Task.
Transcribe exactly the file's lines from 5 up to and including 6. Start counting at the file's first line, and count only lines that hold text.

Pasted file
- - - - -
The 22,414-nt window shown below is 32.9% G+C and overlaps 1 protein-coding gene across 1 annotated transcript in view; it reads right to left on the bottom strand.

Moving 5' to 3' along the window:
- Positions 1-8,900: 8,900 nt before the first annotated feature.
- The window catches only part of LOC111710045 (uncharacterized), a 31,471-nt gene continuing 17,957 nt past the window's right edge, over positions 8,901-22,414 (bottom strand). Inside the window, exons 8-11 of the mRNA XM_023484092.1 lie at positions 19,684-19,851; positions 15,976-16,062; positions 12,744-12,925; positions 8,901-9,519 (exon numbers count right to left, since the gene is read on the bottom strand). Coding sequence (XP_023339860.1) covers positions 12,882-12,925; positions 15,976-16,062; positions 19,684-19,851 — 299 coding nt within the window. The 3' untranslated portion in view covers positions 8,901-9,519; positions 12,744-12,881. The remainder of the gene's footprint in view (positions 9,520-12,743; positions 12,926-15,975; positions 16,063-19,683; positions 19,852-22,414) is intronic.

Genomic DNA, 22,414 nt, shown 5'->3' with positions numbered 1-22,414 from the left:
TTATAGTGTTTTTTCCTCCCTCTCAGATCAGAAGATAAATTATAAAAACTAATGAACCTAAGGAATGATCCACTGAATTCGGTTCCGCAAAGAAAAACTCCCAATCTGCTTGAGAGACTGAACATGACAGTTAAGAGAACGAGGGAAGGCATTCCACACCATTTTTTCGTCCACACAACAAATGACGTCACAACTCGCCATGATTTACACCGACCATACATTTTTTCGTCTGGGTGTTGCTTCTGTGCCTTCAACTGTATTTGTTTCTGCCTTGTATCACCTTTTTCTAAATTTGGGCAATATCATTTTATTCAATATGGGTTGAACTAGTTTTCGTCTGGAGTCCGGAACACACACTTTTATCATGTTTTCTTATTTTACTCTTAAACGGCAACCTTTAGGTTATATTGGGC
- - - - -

Genomic DNA, 22,414 nt, shown 5'->3' with positions numbered 1-22,414 from the left:
TTATAGTGTTTTTTCCTCCCTCTCAGATCAGAAGATAAATTATAAAAACTAATGAACCTAAGGAATGATCCACTGAATTCGGTTCCGCAAAGAAAAACTCCCAATCTGCTTGAGAGACTGAACATGACAGTTAAGAGAACGAGGGAAGGCATTCCACACCATTTTTTCGTCCACACAACAAATGACGTCACAACTCGCCATGATTTACACCGACCATACATTTTTTCGTCTGGGTGTTGCTTCTGTGCCTTCAACTGTATTTGTTTCTGCCTTGTATCACCTTTTTCTAAATTTGGGCAATATCATTTTATTCAATATGGGTTGAACTAGTTTTCGTCTGGAGTCCGGAACACACACTTTTATCATGTTTTCTTATTTTACTCTTAAACGGCAACCTTTAGGTTATATTGGGC